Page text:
But, of course, there was plenty of malice being taken.
In January of 1961, Pfeiffer offered some friendly advice.
"Thought you might like to know that the staff here now jump at the mere mention of your name," Pfeiffer wrote. "If a letter comes from Ketchikan, they put gloves on to open it. You have been nicknamed The Whip...I suggest that you refrain from licking your postage stamps if they come from here. Poison, you know."
In January of 1961, the city officially transferred the jail over to the state. The city had been operating it for two years after statehood was approved. The transfer was not smooth, according to a 21-page memo that Murton sent to Pfeiffer. He fumed that the police did not secure their weapons in the jail ("This of course has obvious disadvantages that any six year old moron could comprehend") and he said his negotiations with the city police chief were challenging ("He attempts to cooperate within the limitations of his mentality.")
The constant bickering between Murton and the city police would continue for several months."The police chief says is you don't play the way I want to play, I'm going to take my marbles and go home...I believe he has lost most of his marbles and this would make it difficult," Murton writes in March of 1961. He then goes on to savage one of the jail employees he has inherited from the police department saying that he "is unable to cope with any situation. He has no insight, foresight or even hindsight."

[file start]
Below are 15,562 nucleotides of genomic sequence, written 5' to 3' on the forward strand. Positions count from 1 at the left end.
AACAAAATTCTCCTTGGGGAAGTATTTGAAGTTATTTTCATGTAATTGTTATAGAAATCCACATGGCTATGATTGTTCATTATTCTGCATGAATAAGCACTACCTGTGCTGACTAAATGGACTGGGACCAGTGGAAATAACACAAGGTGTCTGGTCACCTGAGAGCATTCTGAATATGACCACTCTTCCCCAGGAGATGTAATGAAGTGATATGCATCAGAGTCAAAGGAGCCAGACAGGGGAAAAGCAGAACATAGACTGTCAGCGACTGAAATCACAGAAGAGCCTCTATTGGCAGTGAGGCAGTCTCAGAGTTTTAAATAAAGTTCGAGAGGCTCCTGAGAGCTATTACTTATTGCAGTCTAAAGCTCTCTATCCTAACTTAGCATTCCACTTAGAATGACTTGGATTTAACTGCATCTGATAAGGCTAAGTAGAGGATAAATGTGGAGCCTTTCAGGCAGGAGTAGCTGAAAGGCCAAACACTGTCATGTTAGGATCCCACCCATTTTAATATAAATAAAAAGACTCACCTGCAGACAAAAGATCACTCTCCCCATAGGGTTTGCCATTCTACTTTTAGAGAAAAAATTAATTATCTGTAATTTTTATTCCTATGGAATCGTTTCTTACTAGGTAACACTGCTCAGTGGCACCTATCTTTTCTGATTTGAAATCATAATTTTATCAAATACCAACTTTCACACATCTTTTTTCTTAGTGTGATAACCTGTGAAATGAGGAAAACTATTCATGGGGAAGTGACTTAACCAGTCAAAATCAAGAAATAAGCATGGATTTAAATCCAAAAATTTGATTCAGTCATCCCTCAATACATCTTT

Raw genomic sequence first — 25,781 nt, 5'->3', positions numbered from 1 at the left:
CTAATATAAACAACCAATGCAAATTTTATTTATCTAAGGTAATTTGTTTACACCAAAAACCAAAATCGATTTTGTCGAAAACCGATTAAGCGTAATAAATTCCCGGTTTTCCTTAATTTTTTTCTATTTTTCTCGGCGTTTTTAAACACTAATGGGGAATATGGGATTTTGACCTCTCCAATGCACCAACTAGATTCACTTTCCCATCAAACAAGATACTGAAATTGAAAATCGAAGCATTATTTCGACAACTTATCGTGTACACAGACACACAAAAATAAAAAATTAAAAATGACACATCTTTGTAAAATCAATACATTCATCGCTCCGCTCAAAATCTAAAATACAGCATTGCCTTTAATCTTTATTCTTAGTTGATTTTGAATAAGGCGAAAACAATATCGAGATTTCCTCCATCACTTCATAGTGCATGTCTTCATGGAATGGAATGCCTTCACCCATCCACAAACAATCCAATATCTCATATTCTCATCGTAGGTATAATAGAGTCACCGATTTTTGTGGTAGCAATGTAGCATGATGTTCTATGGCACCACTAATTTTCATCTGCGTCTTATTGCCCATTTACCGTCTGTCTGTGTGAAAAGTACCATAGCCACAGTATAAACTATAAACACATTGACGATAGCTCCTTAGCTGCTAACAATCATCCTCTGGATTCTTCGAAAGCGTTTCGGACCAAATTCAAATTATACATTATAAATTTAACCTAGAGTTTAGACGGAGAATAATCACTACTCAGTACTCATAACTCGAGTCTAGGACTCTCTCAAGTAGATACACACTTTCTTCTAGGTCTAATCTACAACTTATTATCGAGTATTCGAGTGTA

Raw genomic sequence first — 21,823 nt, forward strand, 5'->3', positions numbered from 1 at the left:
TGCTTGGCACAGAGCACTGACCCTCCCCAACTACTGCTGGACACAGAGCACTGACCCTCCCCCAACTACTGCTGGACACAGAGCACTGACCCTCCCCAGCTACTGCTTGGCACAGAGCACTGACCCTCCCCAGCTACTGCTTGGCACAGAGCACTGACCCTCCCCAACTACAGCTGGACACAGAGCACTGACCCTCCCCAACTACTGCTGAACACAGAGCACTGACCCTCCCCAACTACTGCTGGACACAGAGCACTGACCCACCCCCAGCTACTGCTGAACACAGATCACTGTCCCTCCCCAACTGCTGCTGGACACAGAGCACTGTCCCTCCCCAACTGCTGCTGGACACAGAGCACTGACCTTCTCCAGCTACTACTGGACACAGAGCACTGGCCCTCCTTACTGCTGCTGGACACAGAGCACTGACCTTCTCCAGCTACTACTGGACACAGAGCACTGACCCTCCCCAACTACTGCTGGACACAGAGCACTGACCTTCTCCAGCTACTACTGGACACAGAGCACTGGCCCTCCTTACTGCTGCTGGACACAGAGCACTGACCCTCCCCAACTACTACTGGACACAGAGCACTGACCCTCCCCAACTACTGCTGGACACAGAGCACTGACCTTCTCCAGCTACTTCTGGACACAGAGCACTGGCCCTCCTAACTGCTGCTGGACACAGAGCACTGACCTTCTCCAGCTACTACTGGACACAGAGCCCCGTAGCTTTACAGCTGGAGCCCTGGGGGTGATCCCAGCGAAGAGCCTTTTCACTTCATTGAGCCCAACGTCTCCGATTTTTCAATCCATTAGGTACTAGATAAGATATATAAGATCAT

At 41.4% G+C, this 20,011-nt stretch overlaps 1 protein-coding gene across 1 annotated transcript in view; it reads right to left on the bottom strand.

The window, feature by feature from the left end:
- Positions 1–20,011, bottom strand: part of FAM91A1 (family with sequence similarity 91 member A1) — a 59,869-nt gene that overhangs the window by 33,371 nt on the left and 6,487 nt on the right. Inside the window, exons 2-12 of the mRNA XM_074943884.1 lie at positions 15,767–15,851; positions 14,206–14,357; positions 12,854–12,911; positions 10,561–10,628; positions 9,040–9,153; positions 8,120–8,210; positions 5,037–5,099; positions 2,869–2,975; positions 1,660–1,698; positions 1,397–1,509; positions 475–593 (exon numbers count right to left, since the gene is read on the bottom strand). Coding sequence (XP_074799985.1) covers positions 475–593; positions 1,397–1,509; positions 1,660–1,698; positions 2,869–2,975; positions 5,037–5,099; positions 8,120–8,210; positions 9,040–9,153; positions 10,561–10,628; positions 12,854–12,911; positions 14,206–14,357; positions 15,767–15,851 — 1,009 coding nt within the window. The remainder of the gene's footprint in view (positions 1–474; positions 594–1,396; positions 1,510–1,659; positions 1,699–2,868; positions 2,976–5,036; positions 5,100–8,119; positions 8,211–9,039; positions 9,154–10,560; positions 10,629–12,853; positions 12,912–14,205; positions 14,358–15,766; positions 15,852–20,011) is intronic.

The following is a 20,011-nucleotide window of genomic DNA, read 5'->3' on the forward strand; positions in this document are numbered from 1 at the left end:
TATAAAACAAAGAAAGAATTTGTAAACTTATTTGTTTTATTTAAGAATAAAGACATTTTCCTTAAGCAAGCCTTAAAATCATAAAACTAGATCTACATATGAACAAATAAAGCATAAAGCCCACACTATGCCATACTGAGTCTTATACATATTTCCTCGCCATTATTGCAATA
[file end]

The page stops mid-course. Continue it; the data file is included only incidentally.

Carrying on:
During this time, Murton also becomes frustrated at the conditions of the Youth Detention Facility which he calls so deteriorated that it is impossible to provide security. He notes that security is so lax that the boys and girls inside seem able to come and go as they please and that he suspects one of the female inmates has gotten pregnant while incarcerated. While he doesn't blame the situation on his boss, Charles Pfeiffer, he tells him that "if it's a boy, we will name it Chuck."
Still in the summer of 1961, Pfeiffer wrote several memo's lauding Murton's accomplishments in Ketchikan and statewide, while not dwelling on whether or not he was a good employee.
"He has displayed tremendous ingenuity and fine leadership...In all his actions while with the Division, Mr, Murton has displayed....leadership abilities that are needed in the administrative aspects of a correctional program," Pfeiffer wrote in August of 1961.